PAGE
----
I think this multi-stakeholder dialogue should assist
in working solutions for us to draw on the available
human resource base of the partners that are represented
in this meeting.
Regional integration is very important because as we
all know, African economies are generally small, weak
and fragmented and the majority of countries have relatively
small populations. While there has been some progress
made in achieving regional integration in Africa, there
are still challenges that remain and they need to be
We need to Strengthen Regional Economic Communities
(RECs) including the rationalization of RECs and the
involvement of the private sector and civil society.
We also need to improve macroeconomic frameworks for
development and deeper integration.
We have to improve regional trade by, among others,
eliminating barriers to intra-regional trade.
And we should accelerate physical integration through
There is a need to clarify the relationship between
the RECs and the African Union, particularly as they
relate to mandates.
Clearly, the private sector has a key role to play
in the future development of the continent. We need
increased participation by the private sector in the
NEPAD programmes such as infrastructure development,
the diversification of production and in the drive to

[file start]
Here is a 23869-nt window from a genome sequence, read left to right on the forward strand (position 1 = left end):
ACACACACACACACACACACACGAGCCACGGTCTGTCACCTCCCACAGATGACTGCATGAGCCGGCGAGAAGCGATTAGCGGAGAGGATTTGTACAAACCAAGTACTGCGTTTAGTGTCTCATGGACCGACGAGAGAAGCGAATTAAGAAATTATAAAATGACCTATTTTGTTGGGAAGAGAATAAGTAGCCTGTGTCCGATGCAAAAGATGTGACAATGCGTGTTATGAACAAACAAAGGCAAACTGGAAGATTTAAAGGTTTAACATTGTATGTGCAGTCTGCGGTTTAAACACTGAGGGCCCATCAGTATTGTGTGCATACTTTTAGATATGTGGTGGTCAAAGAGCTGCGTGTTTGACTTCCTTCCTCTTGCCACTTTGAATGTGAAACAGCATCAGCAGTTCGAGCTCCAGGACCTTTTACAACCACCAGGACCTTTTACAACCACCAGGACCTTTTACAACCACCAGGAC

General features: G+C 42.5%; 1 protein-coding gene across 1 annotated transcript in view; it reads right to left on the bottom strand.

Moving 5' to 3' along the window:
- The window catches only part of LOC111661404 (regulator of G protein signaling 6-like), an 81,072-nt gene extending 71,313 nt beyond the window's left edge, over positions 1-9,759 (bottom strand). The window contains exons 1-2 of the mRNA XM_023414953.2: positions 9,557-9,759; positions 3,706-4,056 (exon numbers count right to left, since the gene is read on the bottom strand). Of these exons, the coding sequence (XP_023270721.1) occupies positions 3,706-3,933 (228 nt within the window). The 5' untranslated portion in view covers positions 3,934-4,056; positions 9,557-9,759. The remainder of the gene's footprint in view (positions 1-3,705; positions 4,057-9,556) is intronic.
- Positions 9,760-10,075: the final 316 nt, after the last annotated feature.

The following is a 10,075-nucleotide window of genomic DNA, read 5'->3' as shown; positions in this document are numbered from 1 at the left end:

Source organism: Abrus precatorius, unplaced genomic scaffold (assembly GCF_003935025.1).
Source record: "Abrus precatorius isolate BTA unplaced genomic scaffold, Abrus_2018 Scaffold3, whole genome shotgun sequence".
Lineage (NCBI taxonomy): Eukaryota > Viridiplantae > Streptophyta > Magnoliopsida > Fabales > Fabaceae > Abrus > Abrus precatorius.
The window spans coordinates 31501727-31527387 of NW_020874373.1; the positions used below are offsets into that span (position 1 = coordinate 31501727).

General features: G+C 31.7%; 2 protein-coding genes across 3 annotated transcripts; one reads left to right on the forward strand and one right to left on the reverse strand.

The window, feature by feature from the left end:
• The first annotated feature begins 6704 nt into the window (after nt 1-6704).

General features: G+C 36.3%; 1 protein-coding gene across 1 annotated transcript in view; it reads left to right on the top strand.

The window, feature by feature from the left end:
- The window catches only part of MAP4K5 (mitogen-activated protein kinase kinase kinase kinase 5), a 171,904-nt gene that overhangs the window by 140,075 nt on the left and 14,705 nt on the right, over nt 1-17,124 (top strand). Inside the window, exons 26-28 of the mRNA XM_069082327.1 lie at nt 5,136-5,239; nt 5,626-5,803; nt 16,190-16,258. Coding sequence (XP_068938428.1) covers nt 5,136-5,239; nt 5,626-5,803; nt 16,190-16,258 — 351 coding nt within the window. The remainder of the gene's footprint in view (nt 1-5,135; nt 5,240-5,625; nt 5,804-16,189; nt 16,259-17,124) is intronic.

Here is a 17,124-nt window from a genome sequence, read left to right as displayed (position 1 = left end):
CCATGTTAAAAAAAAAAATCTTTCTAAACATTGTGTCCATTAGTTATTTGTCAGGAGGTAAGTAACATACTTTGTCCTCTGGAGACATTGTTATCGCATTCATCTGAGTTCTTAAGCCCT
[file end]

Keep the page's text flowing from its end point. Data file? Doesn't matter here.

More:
add value to products.
In this regard, public-private partnerships are essential
if NEPAD is to succeed.
I am confident that by systematically working together
- government, business, civil society - we can as Africans,
begin to realise the goals of NEPAD. Further, we need
to strengthen South-South partnerships.
We also need to ensure enduring partnership with the
Your Excellencies, distinguished guest, I am confident
that we are on the right path, because if we look at
the recent history of the continent, at least since
the beginning of the 1990's, democracy and democratic
processes have been on the increase. There is no doubt
that the African people and leaders are committed to
stay this course because many of us fought against colonialism
and apartheid so as to bring democracy to our countries.
Clearly, through the democratic processes on the continent,
the work that the AU is doing through the Pan African
Parliament, the Peace and Security Council, NEPAD and
other processes, I think, we can say that, despite the
occasional setbacks, the renaissance of our continent
is on course.
Once again, on behalf of the government and people
of South Africa, you are welcome to South Africa.
I thank you.
Enquiries: Bheki Khumalo on 083 256 9133 or David Hlabane
082 561 9428.
Issued by The Presidency on October 22, 2004.